Growing Marijuana Guide – How to Set Up a Grow Room in Your Shed
If you are one of the 20 million in the United States who use marijuana, or possibly one of the 220 million worldwide, getting your hands on reasonably priced cannabis can be a struggle. While legalization is slowly becoming the norm, limited availability of shops or even the illegality of commercial sale all together may get in the way of purchasing.
Because of these factors, making use of your own grow room can save you money and hassle in the long term. Below we will discuss how to grow weed in a shed, and what steps and equipment you will need to get started.
Pros of Growing in a Shed
Obviously, the most impactful benefit of growing your own cannabis is how much cheaper it ends up being down the road. While there are initial start-up costs (which we will explain below), the long term savings are immense.
An ounce of weed can reach nearly $400 depending on where you live and the strain, so being able to cultivate your own crop will undoubtedly save you money over time.
In addition to having cheaper access to your favorite strain, the reliability of access is another important factor. You’ll no longer need to worry about running out or even running to the shop to purchase more for that matter.
Having a renewing supply, especially if you are a medical patient, is a crucial benefit. If you are suffering from one of the numerous illnesses remedied through cannabis, the risk of not having access to your strain isn’t an option.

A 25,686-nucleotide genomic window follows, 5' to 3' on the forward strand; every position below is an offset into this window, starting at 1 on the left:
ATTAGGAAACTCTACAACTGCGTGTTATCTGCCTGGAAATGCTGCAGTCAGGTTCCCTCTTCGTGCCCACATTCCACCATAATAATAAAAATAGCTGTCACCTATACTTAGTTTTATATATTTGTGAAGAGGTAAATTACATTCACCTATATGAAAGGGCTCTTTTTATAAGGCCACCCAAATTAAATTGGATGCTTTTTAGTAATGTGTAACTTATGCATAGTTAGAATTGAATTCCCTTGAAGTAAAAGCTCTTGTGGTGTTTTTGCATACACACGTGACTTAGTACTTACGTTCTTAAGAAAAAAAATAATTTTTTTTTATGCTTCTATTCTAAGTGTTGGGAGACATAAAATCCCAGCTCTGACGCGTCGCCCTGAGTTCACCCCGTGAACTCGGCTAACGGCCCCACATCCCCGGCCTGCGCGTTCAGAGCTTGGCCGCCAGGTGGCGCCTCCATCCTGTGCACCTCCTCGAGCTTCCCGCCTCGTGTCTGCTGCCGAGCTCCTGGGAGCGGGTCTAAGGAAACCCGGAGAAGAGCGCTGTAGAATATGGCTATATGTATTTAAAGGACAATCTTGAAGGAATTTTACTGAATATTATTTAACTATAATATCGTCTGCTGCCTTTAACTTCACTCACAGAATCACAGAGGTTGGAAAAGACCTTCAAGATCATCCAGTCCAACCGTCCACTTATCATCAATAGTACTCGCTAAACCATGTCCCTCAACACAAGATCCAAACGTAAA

Being your own supplier completely remedies this issue and can help put your mind at ease.
Aside from the satisfaction of growing your own weed, being able to monitor the quality is completely in your hands. You’ll no longer be unsure as to whether what you’re buying is legitimate.
There is nothing worse than buying (potentially overpriced) weed to only find out it is subpar or a different strain. All these doubts get thrown out the window when the process is at your fingertips.
Downsides of Growing Your Own Cannabis
There are a few cons to growing your own weed, the most obvious being the upfront cost. While long term it will save you money, it can be quite pricey to get your feet off the ground in the meantime.
This also means an investment in time, as the upkeep does require a bit of know-how and hard work. Pests, mold, and accidental unhealthy plants are all growing pains that you don’t experience when buying over the shelf.
In addition to maintenance, the legality of growing your own cannabis is another factor to consider. While it may be legal to own and grow currently, the constant battle between state laws and federal laws in America can be a point of hesitation.
Luckily it seems to be swaying in the pro-marijuana direction, but it is a component that should stay in the back of your mind.
What Equipment Do You Need to Grow Your Own Cannabis?